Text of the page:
[These are some book notes and other Austen-related tidbits that I have picked up over the past few weeks ~ more book thoughts for holiday gift giving to be posted shortly, but this is a start]
Two new books about Samuel Johnson are reviewed by Adam Gopnik in The New Yorker in his article “Man of Fetters: Dr. Johnson and Mrs. Thrale” ~ Peter Martin, Samuel Johnson [Harvard, 2008] and Jeffery Meyers, Samuel Johnson: The Struggle [Basic, 2008]
Reginald Hill, The Price of Butcher’s Meat [Harper, 2008] … NYTimes Book Review with Marilyn Stazio; Hill does Jane Austen in this story, a la Austen’s unfinished novel Sanditon with a story about Sandytown- in Yorkshire, and with all the usual suspects and detectives.
Mrs. Beeton’s The Art of Cookery, noted on Regency Reader; another Mrs. Beeton read is the biography The Short Life and Long Times of Mrs. Beeton, the First Domestic Goddess, by Kathryn Hughes [Knopf, 2006] and now available in paperback. This study of Beeton also reveals much about the homelife of the Victorians.
“Mrs. Woolf and the Servants: an intimate history of domestic life in Bloomsbury” by Alison Light [Bloomsbury Press, 2008]. Review at the NY Times by Claire Messud.
“Emily Post: Daughter of the Gilded Age, Mistress of American Manners”(Random House; $30), by Laura Claridge, is the first full-length biography of the author to appear. (Post’s son, Ned, published an affectionate, ghostwritten memoir, “Truly Emily Post,” back in 1961.) Here is a review in The New Yorker by Elizabeth Kolbert.
Madame de Stael: the first Modern Womanby Francine de Plessix Gray [Atlas, 2008]. Reviewed at Slate. by Stacey Schiff.
And this Our Life: Chronicles of the Darcy Family Book 1, by C. Allyn Pierson, and published by iuniverse, another sequel to Pride & Prejudice starting where P&P leaves off with Elizabeth’s and Darcy’s engagement and their first year of marriage. See this article at the Wall Street Journal online.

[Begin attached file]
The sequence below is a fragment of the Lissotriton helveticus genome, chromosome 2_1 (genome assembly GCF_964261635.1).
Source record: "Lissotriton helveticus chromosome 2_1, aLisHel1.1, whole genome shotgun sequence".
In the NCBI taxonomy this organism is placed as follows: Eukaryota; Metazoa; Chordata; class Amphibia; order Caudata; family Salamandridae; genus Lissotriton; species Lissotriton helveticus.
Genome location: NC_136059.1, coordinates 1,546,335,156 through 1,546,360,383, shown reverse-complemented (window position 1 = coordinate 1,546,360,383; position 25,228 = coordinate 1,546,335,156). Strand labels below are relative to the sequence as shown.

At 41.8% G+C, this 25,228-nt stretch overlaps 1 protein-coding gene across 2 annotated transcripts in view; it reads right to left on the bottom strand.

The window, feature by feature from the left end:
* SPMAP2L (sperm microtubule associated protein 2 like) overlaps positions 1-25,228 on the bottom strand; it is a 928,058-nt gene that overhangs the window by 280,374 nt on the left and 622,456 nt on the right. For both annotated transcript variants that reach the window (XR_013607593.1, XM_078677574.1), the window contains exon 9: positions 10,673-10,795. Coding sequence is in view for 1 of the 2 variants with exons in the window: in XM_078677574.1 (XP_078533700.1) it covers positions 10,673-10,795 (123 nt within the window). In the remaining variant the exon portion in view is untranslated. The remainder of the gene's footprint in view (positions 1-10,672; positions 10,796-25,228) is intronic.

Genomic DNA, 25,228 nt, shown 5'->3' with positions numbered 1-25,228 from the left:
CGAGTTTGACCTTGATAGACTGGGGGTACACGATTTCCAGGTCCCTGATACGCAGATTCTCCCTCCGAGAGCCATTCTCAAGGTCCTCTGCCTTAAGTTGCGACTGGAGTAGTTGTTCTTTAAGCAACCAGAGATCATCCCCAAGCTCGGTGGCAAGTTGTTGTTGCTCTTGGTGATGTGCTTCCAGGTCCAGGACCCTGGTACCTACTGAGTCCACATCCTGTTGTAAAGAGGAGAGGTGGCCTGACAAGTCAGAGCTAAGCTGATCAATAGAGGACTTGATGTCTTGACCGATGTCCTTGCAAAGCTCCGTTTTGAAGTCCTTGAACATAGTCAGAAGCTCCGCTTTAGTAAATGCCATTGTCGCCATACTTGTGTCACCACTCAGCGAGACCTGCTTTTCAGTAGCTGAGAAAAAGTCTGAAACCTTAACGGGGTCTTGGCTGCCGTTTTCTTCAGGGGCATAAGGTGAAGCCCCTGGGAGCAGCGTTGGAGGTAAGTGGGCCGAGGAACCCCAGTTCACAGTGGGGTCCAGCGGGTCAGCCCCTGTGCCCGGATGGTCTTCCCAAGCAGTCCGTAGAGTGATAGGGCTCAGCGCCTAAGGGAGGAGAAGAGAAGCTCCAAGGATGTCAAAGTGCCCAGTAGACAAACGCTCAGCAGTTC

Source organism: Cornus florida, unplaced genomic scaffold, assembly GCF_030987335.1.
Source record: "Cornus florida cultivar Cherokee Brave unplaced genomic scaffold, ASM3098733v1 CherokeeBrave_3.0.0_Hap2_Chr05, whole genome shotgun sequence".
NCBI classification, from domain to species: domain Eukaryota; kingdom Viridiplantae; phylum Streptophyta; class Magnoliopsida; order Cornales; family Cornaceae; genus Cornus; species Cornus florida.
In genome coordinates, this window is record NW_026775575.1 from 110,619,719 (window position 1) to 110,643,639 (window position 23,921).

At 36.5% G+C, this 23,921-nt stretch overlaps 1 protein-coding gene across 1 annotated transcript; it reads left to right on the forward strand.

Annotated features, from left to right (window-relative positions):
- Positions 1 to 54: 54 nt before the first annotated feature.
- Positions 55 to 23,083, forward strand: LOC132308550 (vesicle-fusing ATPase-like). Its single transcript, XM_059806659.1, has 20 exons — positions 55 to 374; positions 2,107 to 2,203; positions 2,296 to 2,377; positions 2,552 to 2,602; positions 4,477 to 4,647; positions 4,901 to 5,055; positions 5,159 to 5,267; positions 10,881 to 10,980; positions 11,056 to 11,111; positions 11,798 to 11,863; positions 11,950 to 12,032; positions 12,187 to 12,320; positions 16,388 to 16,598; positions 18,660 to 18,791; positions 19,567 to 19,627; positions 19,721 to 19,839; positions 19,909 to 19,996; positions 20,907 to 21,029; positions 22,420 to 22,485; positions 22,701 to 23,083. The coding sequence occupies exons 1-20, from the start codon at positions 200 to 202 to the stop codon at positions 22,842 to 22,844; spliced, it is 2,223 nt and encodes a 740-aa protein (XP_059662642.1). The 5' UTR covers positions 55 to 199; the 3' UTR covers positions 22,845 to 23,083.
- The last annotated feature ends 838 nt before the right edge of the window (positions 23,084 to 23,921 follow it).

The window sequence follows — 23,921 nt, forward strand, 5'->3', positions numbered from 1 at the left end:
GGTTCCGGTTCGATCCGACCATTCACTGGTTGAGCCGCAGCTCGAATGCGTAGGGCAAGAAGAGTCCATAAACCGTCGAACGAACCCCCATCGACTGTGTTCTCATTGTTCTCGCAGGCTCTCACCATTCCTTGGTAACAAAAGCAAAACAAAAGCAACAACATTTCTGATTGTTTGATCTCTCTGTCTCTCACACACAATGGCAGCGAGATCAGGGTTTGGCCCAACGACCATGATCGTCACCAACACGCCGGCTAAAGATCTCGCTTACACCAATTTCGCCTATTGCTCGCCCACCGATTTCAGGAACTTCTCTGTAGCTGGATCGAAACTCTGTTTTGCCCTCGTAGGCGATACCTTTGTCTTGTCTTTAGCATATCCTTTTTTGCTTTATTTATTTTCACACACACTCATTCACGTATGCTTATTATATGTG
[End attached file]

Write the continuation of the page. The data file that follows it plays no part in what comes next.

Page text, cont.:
A found diary of a Victorian woman has recently been published: Ellen Tollet of Betley Hall by Mavis Smith. Tollet was an upper class woman who lived in North Staffordshire in the 1800s, and the diary runs from 1835-1890. Mavis Smith found the 160-year old manuscript hidden in the Shropshire library archives; click here for more information and how to obtain a copy [Waterstones, Amazon.uk and local museums]
A new book on the cultural history of Reading, England gives a nod to Jane Austen as she went to school there. See this article in the BBC Berkshire site.
The University of Manchester Library announces the acquisition of the Gaskell – Green letters (link is to Rare Book Review), adding to their already extensive Elizabeth Gaskell collection. “The Gaskell – Green family (Gaskell’s friend Mary Green and Mary’s daughter Isabella) letters offer fascinating insight into Cheshire town daily life, the place where Gaskell had grown up in the first half of the nineteenth century, and which she later immortalised in her novel Cranford.”
The short story competition sponsored by the Chawton House Library will have Sarah Waters, author of Tipping the Velvet and Fingersmith(faboulous read by the way!), as the chair of the judging panel. “The competition is aimed at raising the profile of the library, which is home to a collection of books by early English women writers. The library is part of Chawton House, home to Jane Austen’s brother Edward. The shortlisted stories will be published as an anthology, Dancing with Mr Darcy, by independent publishers Honno in October 2009. First prize is £1000 plus a week’s writer’s retreat at Chawton House.”
[See this article at Bookseller.com as well as the Chawton House Library site for information on the competition.]
Here are a few blogs of note, lately discovered:
- Idolising Jane authored by Old Fogey, asks some telling questions about Austen…see the blogfor some thoughtful posts [and with thanks to Ms. Place at Jane Austen Today]
- Catherine Delors, historical novelist and author of Mistress of the Revolution, authors a wonderful blog titled Versailles and More, a visual feast of life during the French Revolution and 18th century France. Today, Ms. Delors offers a post on Saint Nicholas, the True Santa Claus.